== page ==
Coleman v. Tulsa County Board of County Commissioners

Filing 37

OPINION AND ORDER by Chief Judge Claire V Eagan that plaintiff may file a third amended complaint no later than 8/31/09. If plaintiff fails to file a third amended complaint, her case will be dismissed without prejudice ; granting 33 Motion to Dismiss (Re: 29 Amended Complaint ) (RGG, Chambers)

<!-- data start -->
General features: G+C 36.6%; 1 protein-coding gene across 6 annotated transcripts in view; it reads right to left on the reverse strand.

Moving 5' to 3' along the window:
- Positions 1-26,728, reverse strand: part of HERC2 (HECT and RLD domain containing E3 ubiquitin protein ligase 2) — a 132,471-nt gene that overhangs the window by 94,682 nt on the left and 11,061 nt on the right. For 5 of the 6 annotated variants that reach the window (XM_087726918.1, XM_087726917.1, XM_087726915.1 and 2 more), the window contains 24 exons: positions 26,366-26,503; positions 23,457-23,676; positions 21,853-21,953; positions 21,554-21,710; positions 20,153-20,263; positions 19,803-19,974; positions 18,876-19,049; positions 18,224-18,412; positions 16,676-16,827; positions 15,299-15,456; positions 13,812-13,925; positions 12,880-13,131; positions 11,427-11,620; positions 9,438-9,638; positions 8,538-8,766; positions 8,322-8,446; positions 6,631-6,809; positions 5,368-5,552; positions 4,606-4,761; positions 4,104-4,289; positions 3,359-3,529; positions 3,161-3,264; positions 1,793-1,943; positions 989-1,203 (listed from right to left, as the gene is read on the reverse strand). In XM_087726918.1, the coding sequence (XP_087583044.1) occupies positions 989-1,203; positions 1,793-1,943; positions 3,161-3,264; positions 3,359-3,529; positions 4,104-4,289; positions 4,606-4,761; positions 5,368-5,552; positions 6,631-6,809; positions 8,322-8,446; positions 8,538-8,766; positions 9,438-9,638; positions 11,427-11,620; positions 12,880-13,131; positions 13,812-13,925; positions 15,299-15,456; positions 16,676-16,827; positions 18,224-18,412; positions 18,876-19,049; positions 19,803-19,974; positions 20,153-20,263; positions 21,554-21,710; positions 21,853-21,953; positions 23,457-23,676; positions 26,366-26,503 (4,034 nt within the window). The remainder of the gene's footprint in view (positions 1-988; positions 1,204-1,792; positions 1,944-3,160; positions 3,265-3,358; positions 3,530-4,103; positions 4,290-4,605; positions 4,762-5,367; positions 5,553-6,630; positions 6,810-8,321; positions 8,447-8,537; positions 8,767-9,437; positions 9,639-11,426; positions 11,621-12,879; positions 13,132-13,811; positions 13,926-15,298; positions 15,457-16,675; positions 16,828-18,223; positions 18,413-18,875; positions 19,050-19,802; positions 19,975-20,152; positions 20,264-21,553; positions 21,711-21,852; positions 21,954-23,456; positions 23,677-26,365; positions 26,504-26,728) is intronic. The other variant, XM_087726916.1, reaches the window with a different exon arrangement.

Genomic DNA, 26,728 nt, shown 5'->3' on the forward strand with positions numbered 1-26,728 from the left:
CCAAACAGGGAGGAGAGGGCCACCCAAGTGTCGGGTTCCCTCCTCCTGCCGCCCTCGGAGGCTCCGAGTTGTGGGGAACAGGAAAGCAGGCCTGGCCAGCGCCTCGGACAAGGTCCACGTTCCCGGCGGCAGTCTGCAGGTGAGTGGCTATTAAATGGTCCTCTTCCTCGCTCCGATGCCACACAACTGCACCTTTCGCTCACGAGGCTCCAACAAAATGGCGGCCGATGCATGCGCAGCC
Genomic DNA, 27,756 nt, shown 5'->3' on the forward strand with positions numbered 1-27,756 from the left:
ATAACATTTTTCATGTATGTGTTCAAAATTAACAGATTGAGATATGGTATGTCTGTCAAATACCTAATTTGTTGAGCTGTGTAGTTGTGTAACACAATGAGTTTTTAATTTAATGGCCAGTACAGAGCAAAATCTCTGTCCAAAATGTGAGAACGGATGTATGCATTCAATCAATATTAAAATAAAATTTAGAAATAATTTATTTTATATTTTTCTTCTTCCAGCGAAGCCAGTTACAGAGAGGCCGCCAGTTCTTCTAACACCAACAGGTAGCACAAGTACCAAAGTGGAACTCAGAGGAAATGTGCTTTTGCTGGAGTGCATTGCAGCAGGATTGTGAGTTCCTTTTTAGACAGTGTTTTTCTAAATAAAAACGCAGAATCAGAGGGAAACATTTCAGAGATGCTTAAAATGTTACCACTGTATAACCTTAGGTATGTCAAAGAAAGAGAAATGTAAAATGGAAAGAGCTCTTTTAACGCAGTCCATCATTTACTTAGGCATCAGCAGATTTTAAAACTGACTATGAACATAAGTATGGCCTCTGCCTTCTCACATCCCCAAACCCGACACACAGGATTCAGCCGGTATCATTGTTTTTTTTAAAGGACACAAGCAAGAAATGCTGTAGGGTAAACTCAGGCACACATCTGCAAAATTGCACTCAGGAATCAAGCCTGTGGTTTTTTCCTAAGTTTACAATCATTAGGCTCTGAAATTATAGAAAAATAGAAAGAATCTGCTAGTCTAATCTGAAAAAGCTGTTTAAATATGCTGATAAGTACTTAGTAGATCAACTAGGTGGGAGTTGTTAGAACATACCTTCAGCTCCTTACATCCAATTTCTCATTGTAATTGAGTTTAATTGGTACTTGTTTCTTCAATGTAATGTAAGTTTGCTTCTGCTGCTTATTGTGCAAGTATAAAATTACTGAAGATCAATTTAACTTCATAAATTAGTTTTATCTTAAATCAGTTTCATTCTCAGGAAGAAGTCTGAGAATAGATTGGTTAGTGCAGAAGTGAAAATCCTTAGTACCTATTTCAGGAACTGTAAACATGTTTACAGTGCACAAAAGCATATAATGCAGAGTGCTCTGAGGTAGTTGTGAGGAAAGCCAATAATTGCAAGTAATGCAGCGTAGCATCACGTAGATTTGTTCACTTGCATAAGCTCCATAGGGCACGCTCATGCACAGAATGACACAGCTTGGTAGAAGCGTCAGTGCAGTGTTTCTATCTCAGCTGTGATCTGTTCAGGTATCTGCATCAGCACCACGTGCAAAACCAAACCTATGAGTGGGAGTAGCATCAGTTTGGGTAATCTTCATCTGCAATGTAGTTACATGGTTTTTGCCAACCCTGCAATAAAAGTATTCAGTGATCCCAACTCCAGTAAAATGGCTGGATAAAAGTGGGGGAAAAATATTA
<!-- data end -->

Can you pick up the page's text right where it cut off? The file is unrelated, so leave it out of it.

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UNITED STATES DISTRICT COURT FOR THE NORTHERN DISTRICT OF OKLAHOMA GANDRA COLEMAN, Plaintiff, v. TULSA COUNTY BOARD OF COUNTY COMMISSIONERS, Defendant. ) ) ) ) ) ) ) ) ) ) Case No. 08-CV-0081-CVE-FHM OPINION AND ORDER Now before the Court is Defendant's Motion to Dismiss Second Amended Complaint and Brief in Support (Dkt. # 33). Defendant Tulsa County Board of County Commissioners (the Board) argues that plaintiff's second amended complaint does not contain sufficient factual allegations to state a claim for relief, and requests dismissal of each claim. Plaintiff responds that the Board has conducted discovery and should know the factual allegations underlying her claims, even if those allegations are not spelled out in detail in the second amended complaint. I. Plaintiff alleges that she is employed by the "Tulsa County Park Department." She claims that she is the sole female employee of this department. She states that she has been subjected to "derogatory comments and actions and . . . offensive and insulting remarks" based on her gender, and this has created a hostile work environment. Dkt. # 29, at 2-3. She claims that she filed a formal grievance "about what she perceived as discriminatory conduct" by employees of defendant and asked defendant to take steps to stop the offensive conduct. Id. at 3. She claims that her employer did not take any remedial action and retaliated against her for filing an internal grievance. Based on this alleged conduct, plaintiff filed a charge of discrimination against her employer with the Equal Employment Opportunity Commission. She received a right to sue letter and filed this lawsuit on February 15, 2008, alleging claims of hostile work environment and retaliation under Title VII of the Civil Rights Act of 1964, 42 U.S.C. 2000e, as amended, et seq. (Title VII). Dkt. # 2. On February 23, 2008, plaintiff filed an amended complaint (Dkt. # 4), and defendant answered the amended complaint on April 7, 2008. Plaintiff filed a motion to stay these proceedings on October 20, 2008. Plaintiff claimed that her deposition testimony alerted her attorney to the possibility that she may have an unexhausted retaliation claim against defendant based on conduct that occurred after this case was filed. Dkt. # 17, at 2. Plaintiff asked the Court to stay the case while she exhausted her remedies for a new retaliation claim. The Board agreed not to oppose plaintiff's motion for a stay under three conditions: "(1) a stay will not resurrect expired discovery deadlines, (2) any future discovery will be limited to Plantiff's `new' charge, and (3) the parties may file dispositive motions on all claims and defenses upon dissolution of the stay . . . ." Dkt. # 23, at 1. The Court stayed the proceedings while plaintiff exhausted her new retaliation claim. Plaintiff filed a motion to lift the stay on June 12, 2009, and filed her second amended complaint on the same day. The second amended complaint attempts to state claims of hostile work environment and two claims of retaliation. The Court lifted the stay, and ordered the Board to file an answer or other responsive pleading no later than July 6, 2009. The Board filed a motion to dismiss the second amended complaint, asserting that plaintiff had not stated a plausible claim. 2 II. In considering a motion to dismiss under Fed. R. Civ. P. 12(b)(6), a court must determine whether the claimant has stated a claim upon which relief may be granted. A motion to dismiss is properly granted when a complaint provides no "more than labels and conclusions, and a formulaic recitation of the elements of a cause of action." Bell Atlantic Corp. v. Twombly, 550 U.S. 544, 555 (2007). A complaint must contain enough "facts to state a claim to relief that is plausible on its face" and the factual allegations "must be enough to raise a right to relief above the speculative level." Id. (citations omitted). "Once a claim has been stated adequately, it may be supported by showing any set of facts consistent with the allegations in the complaint." Id. at 562. Although decided within an antitrust context, the United States Supreme Court recently held that Twombly "expounded the pleading standard for all civil actions." Ashcroft v. Iqbal, 129 S. Ct. 1937, 1953 (2009). For the purpose of making the dismissal determination, a court must accept all the wellpleaded allegations of the complaint as true, even if doubtful in fact, and must construe the allegations in the light most favorable to claimant. Twombly, 550 U.S. at 555; Alvarado v. KOBTV, L.L.C., 493 F.3d 1210, 1215 (10th Cir. 2007); Moffett v. Halliburton Energy Servs., Inc., 291 F.3d 1227, 1231 (10th Cir. 2002). However, a court need not accept as true those allegations that are conclusory in nature. Erikson v. Pawnee County Bd. Of County Comm'rs, 263 F.3d 1151, 115455 (10th Cir. 2001). "[C]onclusory allegations without supporting factual averments are insufficient to state a claim upon which relief can be based." Hall v. Bellmon, 935 F.2d 1106, 1109-10 (10th Cir. 1991). 3 III. Defendant argues that the second amended complaint does not state a plausible claim because plaintiff's factual allegations are nothing more than boilerplate employment discrimination allegations that do not give sufficient notice of her claims. Plaintiff responds that defendant has conducted discovery on her original hostile work environment and retaliation claims, and has sufficient knowledge of her claims that dismissal would be inappropriate. She also argues that Twombly does not require her to plead specific facts in support of her claims, as long as she alleges sufficient facts to "suggest that a Title VII violation occurred." Dkt. # 34, at 3. Plaintiff has not provided any authority for her argument that the Court should look beyond the allegations of the complaint and assume that defendant has learned additional information during the discovery process, and the Court declines to engage in this type of speculation. A complaint must state a claim with sufficient clarity that the opposing party can respond without filing a motion for more definite statement or conducting discovery. United States v. $39,000 in Canadian Currency, 801 F.2d 1210, 1216 (10th Cir. 1986). Another purpose of notice pleading under the Federal Rules of Civil Procedure is to show the Court that a party has stated a claim that entitles the pleader to relief. Perington Wholesale, Inc. v. Burger King Corp., 631 F.2d 1369, 1371 (10th Cir. 1979) ("The essential function of a complaint under modern pleading is twofold--to give the opposing parties fair notice of the basis of the claim against them so they may respond to the complaint, and to apprise the court of sufficient allegations to allow it to conclude, if the allegations are proved, that the claimant has a legal right to relief."). The Court will confine its analysis to the allegations of the complaint without assuming that defendant has learned additional information through discovery or other means. 4 Plaintiff's second amended complaint alleges that she worked for the "Tulsa County Park Department" and is the only female employee of this department. She alleges that she was subjected to offensive and insulting remarks based on her gender, and was retaliated against through "unreasonabl[] disciplinary action." Beyond these allegations, the complaint provides no specific details about any of plaintiff's claims. The second amended complaint does not reference a single date on which any event occurred, nor does it identify which of defendant's employees harassed her or describe any of the harassing statements. Plaintiff also alleges that defendant took "unreasonabl[e] disciplinary action" against her and subjected her to an adverse employment action, but she does not explain what disciplinary action was taken against her. The factual allegations of the second amended complaint closely resemble legal conclusions and, when reviewing a motion to dismiss under Rule 12(b)(6), the Court is "not bound to accept as true a legal conclusion couched as a factual allegation." Twombly, 550 U.S. at 555 (quoting Papasan v. Allain, 478 U.S. 265, 286 (1986)); see also Iqbal, 129 S. Ct. at 1949 ("the tenet that a court must accept as true all of the allegations contained in a complaint is inapplicable to legal conclusions"). While plaintiff is correct that Twombly does not impose a demanding pleading standard, she must still state a claim that is plausible on its face and allege enough facts to support a claim that defendant has unlawfully discriminated against her. After Twombly, courts have required plaintiffs in any type of case to "nudge their claims across the line from conceivable to plausible," and do more than recite the prima facie elements of a claim. Robbins v. Oklahoma, 519 F.3d 1242, 1249 (10th Cir. 2008). This is not a heightened pleading standard but, rather, it is the standard applicable to all complaints filed in federal court. Plaintiff's response may also be construed to contain an argument that Twombly does not apply to employment discrimination cases. Dkt. # 34, at 3. 5 However, Iqbal expressly held that Twombly applies to civil rights cases, see Iqbal, 129 S. Ct. at 1950-51, and the Tenth Circuit has affirmed the application of Twombly to an employment discrimination case. Atwell v. Gabow, 311 Fed. Appx. 122, 124 (10th Cir. 2009).1 Thus, the Court must apply Twombly when ruling on defendant's motion to dismiss. The Court has reviewed plaintiff's second amended complaint, and finds that it should be dismissed for failure to state a claim. While it is conceivable that plaintiff can state a claim against defendant, she has not pled any specific facts in her second amended complaint to nudge her claims from conceivable to plausible. In particular, she does not provide any factual allegations describing the alleged hostile work environment and, for her retaliation claims, she does not even state how defendant allegedly retaliated against her. These facts are central to plaintiff's claims and, while Twombly is not a demanding standard, it does require plaintiff to allege some facts in support of her claims. Plaintiff's second amended complaint may have survived under Conley v. Gibson, 355 U.S. 41 (1957), but the Court no longer applies the "no set of facts" standard that formerly governed motions to dismiss under Rule 12(b)(6). The allegations of plaintiff's second amended complaint are so general that it is not possible for the Court to determine if plaintiff has stated a claim, and the Court cannot assume that defendant knows more than is stated in the second amended complaint. Therefore, the second amended complaint should be dismissed for failure to state a claim, but plaintiff will be given an opportunity to file a third amended complaint providing some specific factual allegations to support her claims. 1 Unpublished decisions are not precedential, but may be cited for their persuasive value. See Fed. R. App. 32.1: 10th Cir. R. 32.1. 6 IT IS THEREFORE ORDERED that Defendant's Motion to Dismiss Second Amended Complaint and Brief in Support (Dkt. # 33) is granted. Plaintiff may file a third amended complaint no later than August 31, 2009. If plaintiff fails to file a third amended complaint in compliance with this Opinion and Order, her case will be dismissed without prejudice. DATED this 11th day of August, 2009. 7